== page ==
When I first heard about the most recent development in the United States military, I must say I was a bit alarmed.
Don’t get confused. I’m not saying that the idea of women serving side-by-side with men in combat roles while wearing the military colors of the stars and stripes was surprising or alarming to me. What alarmed me is that in this day and age, it is still an issue.
The news first struck me about a week ago listening to National Public Radio. “Oh,” I thought. “I didn’t know women didn’t serve in combat roles for the U.S.”
The radio program went on for the 10 to 15 minutes that it took for me to make my way from my home to the Rec. There were interviews with former servicewomen, getting their opinions on the matter. There were interviews with psychologists and nutritionists. The list goes on and on.
Some argued that women had unofficially served in combat for a long while. Some argued that allowing women to serve on the front-lines would jeopardize the missions the integrated units were tasked with completing. The reasons varied, as did the mouthpiece for each one.
One said that men would feel sexual tension serving alongside women. Where have you heard that before? Another said that the male soldiers might feel sympathetic to their female counterparts and go against the mission to keep them out of harm. A third discussed the fact that most women aren’t strong enough to drag or carry a fallen ally to safety if needed.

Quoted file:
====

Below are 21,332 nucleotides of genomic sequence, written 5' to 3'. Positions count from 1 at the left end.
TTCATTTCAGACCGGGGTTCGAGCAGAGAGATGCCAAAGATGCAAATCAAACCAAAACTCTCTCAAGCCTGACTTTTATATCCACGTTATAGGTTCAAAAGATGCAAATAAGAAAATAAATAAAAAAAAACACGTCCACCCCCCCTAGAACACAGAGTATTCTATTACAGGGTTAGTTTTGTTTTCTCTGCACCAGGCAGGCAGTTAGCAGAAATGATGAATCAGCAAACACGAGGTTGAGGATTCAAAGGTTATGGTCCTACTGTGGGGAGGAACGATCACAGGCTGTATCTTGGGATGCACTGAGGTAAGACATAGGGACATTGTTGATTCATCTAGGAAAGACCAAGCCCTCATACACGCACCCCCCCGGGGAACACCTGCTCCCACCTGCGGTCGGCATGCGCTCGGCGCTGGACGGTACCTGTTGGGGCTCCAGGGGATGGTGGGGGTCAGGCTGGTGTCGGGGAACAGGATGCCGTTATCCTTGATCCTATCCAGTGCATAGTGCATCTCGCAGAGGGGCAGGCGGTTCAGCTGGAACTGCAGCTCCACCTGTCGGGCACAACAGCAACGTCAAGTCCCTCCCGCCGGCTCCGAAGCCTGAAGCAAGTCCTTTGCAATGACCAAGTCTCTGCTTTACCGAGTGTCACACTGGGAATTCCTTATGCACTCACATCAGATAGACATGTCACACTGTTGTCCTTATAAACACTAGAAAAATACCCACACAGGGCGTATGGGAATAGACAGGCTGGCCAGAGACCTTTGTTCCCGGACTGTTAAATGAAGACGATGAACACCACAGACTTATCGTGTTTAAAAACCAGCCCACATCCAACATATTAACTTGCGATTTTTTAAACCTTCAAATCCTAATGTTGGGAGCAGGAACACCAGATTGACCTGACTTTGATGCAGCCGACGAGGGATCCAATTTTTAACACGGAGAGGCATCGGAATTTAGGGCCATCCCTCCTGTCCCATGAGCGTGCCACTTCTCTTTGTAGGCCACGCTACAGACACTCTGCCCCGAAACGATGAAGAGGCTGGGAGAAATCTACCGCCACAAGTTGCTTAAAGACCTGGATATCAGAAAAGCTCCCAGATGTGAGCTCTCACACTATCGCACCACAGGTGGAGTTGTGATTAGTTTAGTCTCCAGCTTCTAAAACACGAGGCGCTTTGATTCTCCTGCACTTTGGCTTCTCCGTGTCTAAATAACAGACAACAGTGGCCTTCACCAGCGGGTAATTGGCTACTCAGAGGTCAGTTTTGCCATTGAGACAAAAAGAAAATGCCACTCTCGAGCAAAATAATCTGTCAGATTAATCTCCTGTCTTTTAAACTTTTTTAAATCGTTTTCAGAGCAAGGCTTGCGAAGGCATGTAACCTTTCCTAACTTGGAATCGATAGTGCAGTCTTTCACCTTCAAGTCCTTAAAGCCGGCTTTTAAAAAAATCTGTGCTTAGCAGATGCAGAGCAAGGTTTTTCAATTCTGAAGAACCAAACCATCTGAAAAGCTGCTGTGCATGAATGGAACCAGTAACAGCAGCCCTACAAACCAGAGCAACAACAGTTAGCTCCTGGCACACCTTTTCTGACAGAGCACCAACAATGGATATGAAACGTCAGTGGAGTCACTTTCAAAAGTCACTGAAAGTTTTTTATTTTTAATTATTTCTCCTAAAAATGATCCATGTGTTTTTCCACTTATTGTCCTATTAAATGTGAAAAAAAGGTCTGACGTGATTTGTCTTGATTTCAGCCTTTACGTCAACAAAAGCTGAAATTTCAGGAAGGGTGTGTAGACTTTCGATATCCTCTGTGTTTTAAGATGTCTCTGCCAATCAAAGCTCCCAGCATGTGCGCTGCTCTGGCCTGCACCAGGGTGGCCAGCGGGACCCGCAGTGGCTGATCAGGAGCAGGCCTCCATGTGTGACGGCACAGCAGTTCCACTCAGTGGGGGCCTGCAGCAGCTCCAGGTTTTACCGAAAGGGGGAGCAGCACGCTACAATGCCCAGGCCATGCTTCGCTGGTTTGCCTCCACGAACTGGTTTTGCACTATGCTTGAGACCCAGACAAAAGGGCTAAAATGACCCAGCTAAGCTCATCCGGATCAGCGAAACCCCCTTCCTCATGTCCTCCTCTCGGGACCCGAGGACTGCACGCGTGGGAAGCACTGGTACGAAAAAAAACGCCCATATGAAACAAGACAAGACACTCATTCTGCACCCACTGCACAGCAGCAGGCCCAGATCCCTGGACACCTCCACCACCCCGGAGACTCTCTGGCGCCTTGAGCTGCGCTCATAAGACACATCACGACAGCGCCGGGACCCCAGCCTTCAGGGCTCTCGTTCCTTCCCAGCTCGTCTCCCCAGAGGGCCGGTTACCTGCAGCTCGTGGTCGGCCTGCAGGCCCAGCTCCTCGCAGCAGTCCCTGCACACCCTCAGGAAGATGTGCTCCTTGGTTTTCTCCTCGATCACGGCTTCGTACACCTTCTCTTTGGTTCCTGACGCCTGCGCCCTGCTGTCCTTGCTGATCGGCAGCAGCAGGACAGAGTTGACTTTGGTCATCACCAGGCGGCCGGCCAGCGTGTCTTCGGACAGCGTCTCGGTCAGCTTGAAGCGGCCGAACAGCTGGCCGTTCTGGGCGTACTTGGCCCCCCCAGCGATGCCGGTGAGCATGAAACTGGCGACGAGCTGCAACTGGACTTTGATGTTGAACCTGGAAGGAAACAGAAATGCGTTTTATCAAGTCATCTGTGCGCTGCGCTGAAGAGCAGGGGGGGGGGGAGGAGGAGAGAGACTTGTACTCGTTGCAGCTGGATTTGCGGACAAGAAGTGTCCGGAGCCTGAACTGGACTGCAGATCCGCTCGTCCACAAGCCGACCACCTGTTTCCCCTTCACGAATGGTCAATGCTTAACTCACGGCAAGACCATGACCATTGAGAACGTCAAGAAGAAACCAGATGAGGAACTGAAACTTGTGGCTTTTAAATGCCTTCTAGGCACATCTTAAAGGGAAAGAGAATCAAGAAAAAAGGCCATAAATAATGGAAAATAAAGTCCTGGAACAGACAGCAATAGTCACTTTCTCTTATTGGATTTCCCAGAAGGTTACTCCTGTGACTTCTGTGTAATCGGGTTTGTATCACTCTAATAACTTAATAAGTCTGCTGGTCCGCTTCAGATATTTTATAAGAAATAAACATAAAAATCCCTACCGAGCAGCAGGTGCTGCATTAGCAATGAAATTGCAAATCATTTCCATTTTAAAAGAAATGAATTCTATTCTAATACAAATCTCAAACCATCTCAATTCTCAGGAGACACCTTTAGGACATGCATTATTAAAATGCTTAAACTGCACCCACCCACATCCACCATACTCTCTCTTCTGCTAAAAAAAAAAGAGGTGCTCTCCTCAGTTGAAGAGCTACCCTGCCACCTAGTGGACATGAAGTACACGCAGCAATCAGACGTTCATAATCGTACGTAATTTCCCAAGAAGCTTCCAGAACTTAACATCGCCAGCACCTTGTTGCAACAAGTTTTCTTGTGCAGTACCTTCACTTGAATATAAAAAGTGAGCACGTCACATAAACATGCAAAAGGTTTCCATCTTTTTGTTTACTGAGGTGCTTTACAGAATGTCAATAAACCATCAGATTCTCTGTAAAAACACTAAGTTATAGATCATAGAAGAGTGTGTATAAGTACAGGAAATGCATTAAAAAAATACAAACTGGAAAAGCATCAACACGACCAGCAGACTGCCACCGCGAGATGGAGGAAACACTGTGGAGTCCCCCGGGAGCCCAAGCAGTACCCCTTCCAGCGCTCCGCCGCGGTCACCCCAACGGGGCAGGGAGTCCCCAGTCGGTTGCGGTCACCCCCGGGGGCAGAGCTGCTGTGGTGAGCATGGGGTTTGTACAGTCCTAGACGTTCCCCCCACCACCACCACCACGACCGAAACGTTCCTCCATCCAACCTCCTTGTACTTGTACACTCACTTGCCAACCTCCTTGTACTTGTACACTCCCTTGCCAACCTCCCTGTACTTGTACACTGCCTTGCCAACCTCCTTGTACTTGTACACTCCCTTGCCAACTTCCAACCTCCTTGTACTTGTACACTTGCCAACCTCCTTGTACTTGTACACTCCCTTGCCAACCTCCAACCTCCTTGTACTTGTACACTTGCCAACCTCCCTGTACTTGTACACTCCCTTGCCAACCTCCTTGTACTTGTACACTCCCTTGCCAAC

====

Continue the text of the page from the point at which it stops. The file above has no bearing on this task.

Their arguments held no water for me. Now, I’m not a scientist, and I’m not a psychologist. I do know, though, that saying all women or all men will act or react in a certain way in a certain situation is not good. It is a horrible, destructive way to think about matters as serious as war, and life in general.
I’m going to ruffle some feathers here with this next bit, but no, I do not believe that women are as physically strong as men. I would also say that, as a general rule, women are more sympathetic or emotional than men. Keep in mind this is just statistically speaking (according to the statistics I made up in my head). Maybe a higher number of women would be unable to handle the rigors of war, maybe not. I don’t know.
In reality though, none of that stuff matters. I don’t care what the average man or woman would do in a given situation. When it comes to who is best suited for a job, the decision should be made based on individual merit. That is why this apparently new rule in the military seemed so off and, frankly, unethical to me.
I’m not going to sit here and say that the U.S. military shouldn’t have its own standards and should cater to just anyone. All I’m asking is, why don’t we let the practice of grouping people go by the wayside and just deem people adequate or inadequate based on their own abilities? Not by what they can put into an equation while factoring in what others, who might share certain similar characteristics, have shown in the past.
If an individual can shoot a gun well, write a screenplay well, drive a car well or do any profession under the sun well, then that person should be given an opportunity based on his or her qualifications. It doesn’t matter if even 90 out of 100 female “dreamer G.I. Janes” don’t have the abilities to fight as a soldier, the 10 that do should never have been affected by the attributes of the others.
It is time to stop seeing people as part of a group, even if it means the cute blonde might be pulling you out of a foxhole in the near future.
Nicolas Wahl is a junior in journalism and mass communications. Please send comments to [email protected]